Assisted Living

Assisted living facilities are becoming more numerous as the nation continues to age and nursing costs escalate. These facilities provide accommodations, supervision and services typically in a single-use building type. Units are generally smaller than those found in independent living or congregate care facilities. Small kitchens with single-burner stoves and downsized refrigerators are common unit characteristics. Units always have emergency call buttons. Common service characteristics of assisted living facilities follow:

Accommodations—housing, meals, laundry, housekeeping, transportation, social or recreational activities, maintenance, security, or similar services that are not medical care or skilled nursing care services.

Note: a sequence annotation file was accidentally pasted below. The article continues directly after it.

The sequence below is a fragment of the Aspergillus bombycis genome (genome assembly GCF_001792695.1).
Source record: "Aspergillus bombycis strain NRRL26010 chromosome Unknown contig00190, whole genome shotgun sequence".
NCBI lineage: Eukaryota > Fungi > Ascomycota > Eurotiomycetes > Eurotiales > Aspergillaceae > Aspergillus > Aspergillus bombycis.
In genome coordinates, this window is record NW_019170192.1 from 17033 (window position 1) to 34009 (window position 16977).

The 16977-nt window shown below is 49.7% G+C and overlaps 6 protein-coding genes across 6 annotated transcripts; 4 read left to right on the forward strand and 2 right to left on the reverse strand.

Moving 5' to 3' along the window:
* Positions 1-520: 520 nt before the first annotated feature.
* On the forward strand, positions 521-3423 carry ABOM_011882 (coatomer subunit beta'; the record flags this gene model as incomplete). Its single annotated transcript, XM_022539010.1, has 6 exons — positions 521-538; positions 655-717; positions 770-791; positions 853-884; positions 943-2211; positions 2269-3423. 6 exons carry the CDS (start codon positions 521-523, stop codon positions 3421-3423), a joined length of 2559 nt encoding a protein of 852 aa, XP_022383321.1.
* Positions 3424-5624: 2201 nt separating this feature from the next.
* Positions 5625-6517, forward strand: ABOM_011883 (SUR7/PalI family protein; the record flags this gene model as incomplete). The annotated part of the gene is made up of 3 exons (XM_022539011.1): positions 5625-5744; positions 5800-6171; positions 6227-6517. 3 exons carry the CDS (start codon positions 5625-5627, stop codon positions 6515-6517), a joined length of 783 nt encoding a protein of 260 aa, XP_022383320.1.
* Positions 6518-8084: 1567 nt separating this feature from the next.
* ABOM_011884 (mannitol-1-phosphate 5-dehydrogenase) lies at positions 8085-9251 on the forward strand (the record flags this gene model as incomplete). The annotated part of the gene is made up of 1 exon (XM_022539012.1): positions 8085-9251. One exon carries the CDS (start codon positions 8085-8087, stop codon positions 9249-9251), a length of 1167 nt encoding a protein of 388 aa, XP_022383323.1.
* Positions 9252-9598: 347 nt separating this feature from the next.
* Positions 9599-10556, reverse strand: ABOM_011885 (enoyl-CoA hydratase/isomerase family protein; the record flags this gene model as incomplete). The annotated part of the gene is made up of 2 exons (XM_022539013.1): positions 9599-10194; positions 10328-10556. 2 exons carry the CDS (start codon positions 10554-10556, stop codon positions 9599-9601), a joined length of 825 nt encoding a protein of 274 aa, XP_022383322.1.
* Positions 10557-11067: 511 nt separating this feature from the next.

Supervision—watching over a resident, when necessary, while he or she engages in ADLs to ensure the health, safety and welfare of the resident. Supervision also includes reminding a resident to do or complete personal hygiene or other self-care activities, helping to schedule and/or keep an appointment and arranging for transportation.

Assistance with Activities of Daily Living (ADL)—services include, but are not limited to, assisting residents with walking and moving, bathing, grooming, using the toilet, hygiene, hair care, dressing, eating and nail care.